In a new study, researchers investigated the roles of Dicer in replication-associated DNA damage during development. The team chose a model of the developing cerebellum for the study.
Dicer's Role in the Malignant Cerebellum
In the early era of genomics, almost 98% of the human genome was considered noncoding. Recent advances in Encyclopedia of DNA Elements (ENCODE), a part of the Human Genome Project, have revealed that while only a small percentage of the genome is coding proteins, novel regulatory roles are also performed by the so called “noncoding” parts of DNA.1Portions of noncoding DNA are transcribed into noncoding RNAs (ncRNAs) involved in an increasing number of cellular events, including the regulation of transcription through the process of RNA interference (RNAi).2
Dicer is an RNase enzyme that processes hairpin structures to yield small, double-stranded ncRNAs. These ncRNAs mediate RNAi during DNA damage response (DDR), specifically in the presence of exogenous DNA damage, as well as in cells undergoing oncogene-induced senescence.3The ncRNAs correspond to the sites of DNA double strand breaks and act as templates for efficient DNA repair.4
In a new study titled, Essential function of Dicer in resolving DNA damage in the rapidly dividing cells of the developing and malignant cerebellum, published inCell Reports, Swahari et al investigated the roles of Dicer in replication-associated DNA damage during development.5
The team, led by principal investigator Mohanish Deshmukh, PhD, professor of the Neuroscience Center, UNC Chapel Hill, chose a model of the developing cerebellum for the study. The cerebellum model was a good fit because it involved massive expansion of the cerebellar granule neuron precursors (CGNPs), a process associated with replicative stress.6
The hypothesis was based on correlations observed between Dicer expression and proliferation patterns. Dicer mRNA and protein levels were high in cerebellar lysates at P7, when proliferation is active and down regulated by P20 when the proliferation terminates.
Dicer roles were analyzed by generating mice lacking Dicer expression in specific domains of the cerebellum, because full knockout results in embryonic lethality. Mice lacking Dicer in CGNPs were generated by intercrossing Dicer floxed and Math1-Cre transgenic mice.7The Dicer Math1-Cre mice showed an extensive loss of CGNPs during cerebellar development. CGNP loss was detectable at P2 and resulted in near complete absence at P20. Analysis of P4 cerebellum with markers of proliferation and apoptosis revealed minimal differences in rates of proliferation, while a marked increase in expression of caspase-3, an apoptosis marker, was observed. Loss of CGNPs in the developing cerebellum where Dicer was deficient was attributed to increased apoptosis in CGNPs.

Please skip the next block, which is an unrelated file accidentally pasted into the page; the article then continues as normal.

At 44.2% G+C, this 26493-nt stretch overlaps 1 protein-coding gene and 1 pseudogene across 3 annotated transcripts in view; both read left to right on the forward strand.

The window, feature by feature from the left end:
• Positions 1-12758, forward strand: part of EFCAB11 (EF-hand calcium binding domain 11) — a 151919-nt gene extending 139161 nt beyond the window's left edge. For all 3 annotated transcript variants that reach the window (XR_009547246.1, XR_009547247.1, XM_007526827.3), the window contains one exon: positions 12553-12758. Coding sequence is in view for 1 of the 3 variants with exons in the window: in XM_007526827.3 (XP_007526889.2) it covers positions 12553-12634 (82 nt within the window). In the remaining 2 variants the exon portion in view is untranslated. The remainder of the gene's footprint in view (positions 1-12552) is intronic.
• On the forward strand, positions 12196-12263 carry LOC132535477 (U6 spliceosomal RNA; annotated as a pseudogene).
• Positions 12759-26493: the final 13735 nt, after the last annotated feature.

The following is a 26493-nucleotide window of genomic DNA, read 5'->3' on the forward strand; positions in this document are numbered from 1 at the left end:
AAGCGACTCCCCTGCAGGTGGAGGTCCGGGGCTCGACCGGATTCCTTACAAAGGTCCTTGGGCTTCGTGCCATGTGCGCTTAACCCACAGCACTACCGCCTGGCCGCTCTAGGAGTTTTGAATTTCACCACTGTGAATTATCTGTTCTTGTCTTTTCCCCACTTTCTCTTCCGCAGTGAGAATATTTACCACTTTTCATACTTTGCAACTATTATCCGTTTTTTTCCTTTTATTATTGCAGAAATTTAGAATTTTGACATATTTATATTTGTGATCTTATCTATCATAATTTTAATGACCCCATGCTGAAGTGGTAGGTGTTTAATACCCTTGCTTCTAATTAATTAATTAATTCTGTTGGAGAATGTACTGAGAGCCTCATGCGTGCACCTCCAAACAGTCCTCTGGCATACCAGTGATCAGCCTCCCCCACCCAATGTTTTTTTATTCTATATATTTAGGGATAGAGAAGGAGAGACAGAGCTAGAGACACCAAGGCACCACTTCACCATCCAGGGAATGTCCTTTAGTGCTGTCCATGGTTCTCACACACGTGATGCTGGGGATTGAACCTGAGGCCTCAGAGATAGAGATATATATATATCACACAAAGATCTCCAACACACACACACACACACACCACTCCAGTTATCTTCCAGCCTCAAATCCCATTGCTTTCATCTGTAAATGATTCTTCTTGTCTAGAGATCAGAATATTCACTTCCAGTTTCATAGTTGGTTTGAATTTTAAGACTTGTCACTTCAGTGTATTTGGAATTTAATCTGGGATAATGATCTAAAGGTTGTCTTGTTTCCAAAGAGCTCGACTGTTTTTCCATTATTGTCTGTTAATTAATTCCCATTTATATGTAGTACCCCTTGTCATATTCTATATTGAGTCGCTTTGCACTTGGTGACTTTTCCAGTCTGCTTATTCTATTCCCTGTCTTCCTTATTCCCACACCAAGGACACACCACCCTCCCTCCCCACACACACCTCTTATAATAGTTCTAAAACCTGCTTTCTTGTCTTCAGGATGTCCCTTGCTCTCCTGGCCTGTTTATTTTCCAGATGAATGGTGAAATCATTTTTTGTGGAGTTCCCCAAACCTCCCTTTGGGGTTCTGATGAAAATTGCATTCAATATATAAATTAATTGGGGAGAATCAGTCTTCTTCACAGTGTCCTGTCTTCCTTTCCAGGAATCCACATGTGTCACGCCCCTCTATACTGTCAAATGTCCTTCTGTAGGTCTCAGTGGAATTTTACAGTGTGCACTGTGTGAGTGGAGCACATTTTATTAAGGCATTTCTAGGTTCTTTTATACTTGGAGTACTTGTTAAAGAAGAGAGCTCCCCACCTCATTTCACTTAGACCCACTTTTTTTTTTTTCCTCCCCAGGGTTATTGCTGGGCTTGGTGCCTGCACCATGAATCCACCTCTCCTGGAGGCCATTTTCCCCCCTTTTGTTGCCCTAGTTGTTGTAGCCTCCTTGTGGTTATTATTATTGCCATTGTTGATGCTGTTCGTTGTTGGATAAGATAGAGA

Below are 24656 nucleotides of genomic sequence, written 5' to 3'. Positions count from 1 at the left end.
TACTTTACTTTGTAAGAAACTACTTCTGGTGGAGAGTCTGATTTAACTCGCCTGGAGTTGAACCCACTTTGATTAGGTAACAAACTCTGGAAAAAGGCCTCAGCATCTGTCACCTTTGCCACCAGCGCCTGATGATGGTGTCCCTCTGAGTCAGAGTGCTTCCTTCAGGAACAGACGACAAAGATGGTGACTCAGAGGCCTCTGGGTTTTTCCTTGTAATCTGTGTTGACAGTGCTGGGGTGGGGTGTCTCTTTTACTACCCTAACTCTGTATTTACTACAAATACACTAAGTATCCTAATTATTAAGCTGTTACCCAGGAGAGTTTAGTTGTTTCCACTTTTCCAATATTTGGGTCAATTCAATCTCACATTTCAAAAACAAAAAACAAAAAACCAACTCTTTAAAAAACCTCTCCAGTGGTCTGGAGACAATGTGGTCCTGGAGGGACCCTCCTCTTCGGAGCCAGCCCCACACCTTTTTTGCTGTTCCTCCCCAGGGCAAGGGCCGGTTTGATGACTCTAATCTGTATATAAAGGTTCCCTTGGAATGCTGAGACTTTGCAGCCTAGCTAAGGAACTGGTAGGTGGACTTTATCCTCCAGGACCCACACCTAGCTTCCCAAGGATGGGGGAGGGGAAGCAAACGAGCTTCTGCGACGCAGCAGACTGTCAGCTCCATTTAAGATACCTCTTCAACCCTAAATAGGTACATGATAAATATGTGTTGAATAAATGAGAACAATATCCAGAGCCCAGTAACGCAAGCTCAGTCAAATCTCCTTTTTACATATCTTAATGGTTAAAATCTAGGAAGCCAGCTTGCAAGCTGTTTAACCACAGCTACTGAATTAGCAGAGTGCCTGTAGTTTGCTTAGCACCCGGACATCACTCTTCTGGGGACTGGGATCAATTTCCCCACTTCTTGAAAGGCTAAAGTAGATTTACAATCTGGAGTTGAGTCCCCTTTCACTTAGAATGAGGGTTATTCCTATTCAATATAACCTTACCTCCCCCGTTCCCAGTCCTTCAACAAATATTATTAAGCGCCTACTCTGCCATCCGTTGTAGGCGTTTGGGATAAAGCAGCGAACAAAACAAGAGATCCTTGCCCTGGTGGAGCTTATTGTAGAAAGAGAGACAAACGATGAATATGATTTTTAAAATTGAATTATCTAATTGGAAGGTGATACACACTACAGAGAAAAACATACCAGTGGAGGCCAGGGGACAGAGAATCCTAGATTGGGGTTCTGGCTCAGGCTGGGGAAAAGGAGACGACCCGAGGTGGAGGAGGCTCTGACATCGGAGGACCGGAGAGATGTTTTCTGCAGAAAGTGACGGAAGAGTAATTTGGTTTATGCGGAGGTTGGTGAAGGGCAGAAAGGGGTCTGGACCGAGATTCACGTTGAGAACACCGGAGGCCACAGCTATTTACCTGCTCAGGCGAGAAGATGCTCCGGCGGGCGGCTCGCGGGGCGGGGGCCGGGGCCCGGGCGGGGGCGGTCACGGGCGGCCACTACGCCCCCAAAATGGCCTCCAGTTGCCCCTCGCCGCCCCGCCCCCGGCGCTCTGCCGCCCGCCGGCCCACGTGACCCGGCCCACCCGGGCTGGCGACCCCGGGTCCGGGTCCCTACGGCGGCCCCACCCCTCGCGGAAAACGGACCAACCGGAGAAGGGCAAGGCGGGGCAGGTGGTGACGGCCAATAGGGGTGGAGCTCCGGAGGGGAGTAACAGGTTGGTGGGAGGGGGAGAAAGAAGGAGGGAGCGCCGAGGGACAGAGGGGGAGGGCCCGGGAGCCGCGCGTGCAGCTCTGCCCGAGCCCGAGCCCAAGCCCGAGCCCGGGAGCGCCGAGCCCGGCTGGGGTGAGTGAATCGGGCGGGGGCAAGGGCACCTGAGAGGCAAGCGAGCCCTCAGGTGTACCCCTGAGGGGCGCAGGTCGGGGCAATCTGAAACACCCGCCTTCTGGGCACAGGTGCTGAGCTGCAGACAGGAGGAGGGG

The team further examined the role of Dicer in replication-associated DNA damage in other proliferative regions of the brain by generating Dicer hGFAP-Cre in a mouse model where recombination occurs in primitive neural precursor, the dentate gurus of the hippocampus and cerebellum8. Dicerf/f; hGFAP-Cre (DicerhGFAP-Cre) mice also exhibited cerebellar progenitor degeneration. Dicer levels were also higher in mouse embryonic stem cells (mESCs) which are known to proliferate rapidly and undergo replicative stress.9
To determine whether or not Dicer was important for DDR in mESCs, the study’s authors examined the outcome of knock down Dicer in mESCs. A markedly increased cell death was observed. Importantly, cell death seen with Dicer inhibition in mESCs was p53 dependent, as knockdown of p53 reduced the Dicer-deficiency-induced mESC death.
Since replication-associated DNA damage is also associated with rapidly proliferating cancers, the team further decided to test the role of Dicer DDR in medulloblastoma tumor development and progression. To test this, the team used the SmoM2 medulloblastoma tumor model where a Smoothened mutation constitutively activates the Shh pathway in CGNPs, leading to aggressive tumor development in these mice by P20.10The team found that Dicer-deficient SmoM2 mice (Dicerf/f Math1-Cre; SmoM2) developed markedly smaller tumors compared with wild-type SmoM2 mice. The reduced tumor volume was not a consequence of reduced proliferation, but due to increased DNA damage and apoptosis. They also found that Dicer-deficient medulloblastoma tumors were more sensitive to chemotherapy.
Collectively, the study shows important roles of Dicer in DDR that resolves endogenous DNA damage in rapidly proliferating cells during development, a task that also is co-opted in tumors.